Coalition split on Fronc

AS THE MAY parliamentary session approaches, Education Minister Martin Fronc is scrambling to find coalition support for his education reform bill. Meanwhile, pressure is building against the minister that may end in his recall.

STUDENT anger over Minister Fronc's handling of botched student exit exams still simmers.
photo: TASR

AS THE MAY parliamentary session approaches, Education Minister Martin Fronc is scrambling to find coalition support for his education reform bill. Meanwhile, pressure is building against the minister that may end in his recall.

Slovak opposition parities are uniting behind a no-confidence initiative organized by Smer that would oust Fronc from his position. The ruling coalition remains split over their support for the increasingly unpopular minister.

Coalition parties left a May 3 meeting in disagreement about whether or not to back Fronc. While three of the four coalition parties issued statements guaranteeing support for the minister in a no-confidence vote, the New Citizens Alliance (ANO) refused to make a decision either way until May 9.

The ANO is Fronc's staunchest critic in the coalition. Its indecision is in direct conflict with the remaining coalition parties that agreed to back the minister: the Slovak Democratic and Christian Union (SDKÚ), the Hungarian Coalition Party (SMK) and Fronc's own party, the Christian Democratic Movement (KDH).

However, the ANO has said that it does not want to jeopardize the cabinet because of an education minister it does not trust.

"I think that Minister Fronc is not worth [risking] the fall of the government and subsequent early elections," ANO Deputy Chairman Jirko Malchárek said after the coalition meeting.

ANO will not comment on the issue until it makes its final decision.

"We agreed that we will say more after our May 9 talks," said ANO Chairman Pavol Rusko.

Meanwhile, the forces demanding Fronc's recall are building up.

The major Slovak opposition party, the Movement for a Democratic Slovakia (HZDS), joined Smer's initiative to recall Fronc May 3.

The opposition maintains that Fronc should leave his post because he has failed to perform his duties as minister. The recent fiasco surrounding secondary school exit exams has only prompted further calls for the minister's recall.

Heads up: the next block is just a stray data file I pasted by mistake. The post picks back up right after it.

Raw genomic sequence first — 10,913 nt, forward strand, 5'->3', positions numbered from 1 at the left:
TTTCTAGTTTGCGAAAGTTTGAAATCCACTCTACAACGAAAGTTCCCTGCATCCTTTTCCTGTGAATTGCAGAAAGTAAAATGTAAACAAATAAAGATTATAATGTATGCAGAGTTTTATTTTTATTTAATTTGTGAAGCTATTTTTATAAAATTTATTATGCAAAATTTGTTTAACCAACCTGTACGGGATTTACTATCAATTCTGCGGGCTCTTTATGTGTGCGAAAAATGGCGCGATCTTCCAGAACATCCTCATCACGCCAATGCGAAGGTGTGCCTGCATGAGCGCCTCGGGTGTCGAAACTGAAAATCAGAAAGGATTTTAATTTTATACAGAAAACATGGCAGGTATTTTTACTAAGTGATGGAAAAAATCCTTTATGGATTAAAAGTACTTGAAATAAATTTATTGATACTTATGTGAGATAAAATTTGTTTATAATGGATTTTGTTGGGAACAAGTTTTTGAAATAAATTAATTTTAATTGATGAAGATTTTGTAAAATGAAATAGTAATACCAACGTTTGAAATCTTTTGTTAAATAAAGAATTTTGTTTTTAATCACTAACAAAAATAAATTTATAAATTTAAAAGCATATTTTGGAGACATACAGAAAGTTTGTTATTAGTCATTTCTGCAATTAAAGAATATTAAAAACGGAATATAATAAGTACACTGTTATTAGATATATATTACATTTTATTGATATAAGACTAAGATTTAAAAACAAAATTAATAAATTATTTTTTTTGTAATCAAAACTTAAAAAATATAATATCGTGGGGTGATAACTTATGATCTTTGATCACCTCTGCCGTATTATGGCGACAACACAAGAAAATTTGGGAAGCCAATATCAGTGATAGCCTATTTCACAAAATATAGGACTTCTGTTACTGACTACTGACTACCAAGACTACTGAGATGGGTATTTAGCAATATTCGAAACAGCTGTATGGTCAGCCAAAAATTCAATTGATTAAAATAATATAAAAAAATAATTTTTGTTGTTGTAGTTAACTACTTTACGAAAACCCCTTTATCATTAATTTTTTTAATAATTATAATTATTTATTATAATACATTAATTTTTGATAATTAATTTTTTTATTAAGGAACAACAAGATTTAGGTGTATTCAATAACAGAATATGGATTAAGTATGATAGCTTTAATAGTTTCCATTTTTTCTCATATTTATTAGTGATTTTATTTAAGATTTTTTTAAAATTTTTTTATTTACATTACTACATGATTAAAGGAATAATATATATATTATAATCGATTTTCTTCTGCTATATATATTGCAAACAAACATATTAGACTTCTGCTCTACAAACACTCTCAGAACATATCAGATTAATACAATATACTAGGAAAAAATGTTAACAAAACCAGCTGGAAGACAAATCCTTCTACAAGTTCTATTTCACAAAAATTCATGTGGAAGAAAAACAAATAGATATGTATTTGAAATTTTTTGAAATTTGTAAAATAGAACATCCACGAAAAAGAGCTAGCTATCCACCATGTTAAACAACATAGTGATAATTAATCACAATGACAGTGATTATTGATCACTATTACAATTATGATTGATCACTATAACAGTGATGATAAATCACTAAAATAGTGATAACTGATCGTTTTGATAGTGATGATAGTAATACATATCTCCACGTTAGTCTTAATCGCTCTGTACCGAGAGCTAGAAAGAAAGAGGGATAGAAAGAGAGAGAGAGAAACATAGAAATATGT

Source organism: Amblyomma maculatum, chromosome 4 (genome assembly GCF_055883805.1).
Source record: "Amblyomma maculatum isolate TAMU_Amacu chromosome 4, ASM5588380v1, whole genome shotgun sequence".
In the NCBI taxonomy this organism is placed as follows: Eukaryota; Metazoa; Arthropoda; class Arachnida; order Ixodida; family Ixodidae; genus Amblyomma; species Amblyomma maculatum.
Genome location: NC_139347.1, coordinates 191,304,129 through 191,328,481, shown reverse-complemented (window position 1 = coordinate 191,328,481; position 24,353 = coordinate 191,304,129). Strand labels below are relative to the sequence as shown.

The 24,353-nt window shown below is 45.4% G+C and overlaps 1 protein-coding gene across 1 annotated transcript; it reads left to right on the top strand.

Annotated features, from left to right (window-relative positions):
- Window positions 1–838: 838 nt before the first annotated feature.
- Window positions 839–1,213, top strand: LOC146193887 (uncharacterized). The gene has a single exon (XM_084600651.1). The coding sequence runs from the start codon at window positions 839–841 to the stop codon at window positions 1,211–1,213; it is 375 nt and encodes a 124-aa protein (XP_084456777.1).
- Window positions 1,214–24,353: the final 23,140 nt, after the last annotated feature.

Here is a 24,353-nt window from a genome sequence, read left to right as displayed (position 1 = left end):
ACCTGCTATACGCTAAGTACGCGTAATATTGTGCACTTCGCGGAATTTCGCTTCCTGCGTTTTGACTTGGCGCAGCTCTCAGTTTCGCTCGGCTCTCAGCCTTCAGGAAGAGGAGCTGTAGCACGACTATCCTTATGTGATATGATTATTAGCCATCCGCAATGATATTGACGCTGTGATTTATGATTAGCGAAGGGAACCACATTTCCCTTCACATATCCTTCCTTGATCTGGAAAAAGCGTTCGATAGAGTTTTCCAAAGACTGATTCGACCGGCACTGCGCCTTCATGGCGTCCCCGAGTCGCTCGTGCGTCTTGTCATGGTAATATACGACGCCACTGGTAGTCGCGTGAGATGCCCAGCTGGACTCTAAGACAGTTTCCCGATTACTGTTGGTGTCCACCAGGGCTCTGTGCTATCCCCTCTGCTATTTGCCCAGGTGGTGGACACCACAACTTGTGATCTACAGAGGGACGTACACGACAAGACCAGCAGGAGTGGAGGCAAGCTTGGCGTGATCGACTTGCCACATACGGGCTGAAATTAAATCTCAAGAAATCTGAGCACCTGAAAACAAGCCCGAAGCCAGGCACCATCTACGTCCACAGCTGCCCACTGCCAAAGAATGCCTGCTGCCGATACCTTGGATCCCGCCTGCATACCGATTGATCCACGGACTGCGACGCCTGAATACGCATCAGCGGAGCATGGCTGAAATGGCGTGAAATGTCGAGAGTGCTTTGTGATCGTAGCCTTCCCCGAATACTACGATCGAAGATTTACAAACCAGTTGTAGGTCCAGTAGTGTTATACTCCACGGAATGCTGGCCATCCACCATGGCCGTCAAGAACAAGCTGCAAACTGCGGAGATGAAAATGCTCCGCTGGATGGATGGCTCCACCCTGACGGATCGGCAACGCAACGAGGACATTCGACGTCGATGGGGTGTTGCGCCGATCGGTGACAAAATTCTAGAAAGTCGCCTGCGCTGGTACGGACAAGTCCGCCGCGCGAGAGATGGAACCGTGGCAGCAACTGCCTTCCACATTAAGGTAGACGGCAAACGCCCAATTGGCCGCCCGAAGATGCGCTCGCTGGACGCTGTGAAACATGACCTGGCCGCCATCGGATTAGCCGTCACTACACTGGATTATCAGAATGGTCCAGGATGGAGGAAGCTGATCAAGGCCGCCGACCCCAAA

The opposition is against the minister's plan to introduce tuition fees for university education. The question of fees will be discussed as part of a law on student loans that parliament is reading for the second time in the upcoming May session, starting May 10.

Along with the tuition fees, Fronc is proposing a new system of social stipends so that students from poor backgrounds are not penalized by the reform.

The student community is split over the reform as well as the minister's recall. Students from both camps announced that rallies would take place in several Slovak towns.

Fronc's proposals regarding tuition fees promise to ignite a fiery debate in parliament; MPs already submitted around 100 changes to the draft law.

Fronc says he is open to discussion and admitted that he is willing to incorporate some of the MPs changes to his proposal.

He believes that the law will be passed and consequently bring about increased quality and competitiveness to Slovak universities.

"The law was on hold at a red light for a long time, and after the passage in the first reading [during the March parliamentary session] it sits on orange. It is now time that it gets the green light," the minister said at a press conference May 3.

Some MPs say that schools should be given the authority to charge students for education or supply it for free. They propose to give schools the right to charge zero to 30 percent of the annual expenditures per student.

The Education Ministry proposed that all students pay at least Sk4,500 (€484) per year up to the 30 percent level, which would be around Sk26,000 (€662).

The minister said he was ready to leave the low limit at zero. The opposition maintains, however, that Fronc's reform is bad in essence and will have a negative impact on many students.

The HZDS also said that should Smer's initiative to recall minister Fronc fail, it would submit another motion itself.

Ján Kovarčík of the HZDS said that his party also supports Smer's plan to recall Prime Minister Mikuláš Dzurinda.

Smer maintains that the coalition's right-wing cabinet policies must stop. The opposition party accused the PM of not paying enough attention to domestic problems and focussing exclusively on the international arena.

Besides the HZDS, Smer has support for its recall initiative against Dzurinda from several opposition parties, including the KSS and the Free Forum.

Free Forum chairwoman Zuzana Martináková said, however, that rather than an early election, her party was in favour of reshuffling the government, should the prime minister be recalled.

Dzurinda rejects both proposals for the recall of Fronc and himself, describing them as a step towards chaos.

"The basic question is whether this would be good for Slovakia. Smer's proposals are about creating chaos in Slovakia," Dzurinda told journalists ahead of the May 3 coalition council meeting.

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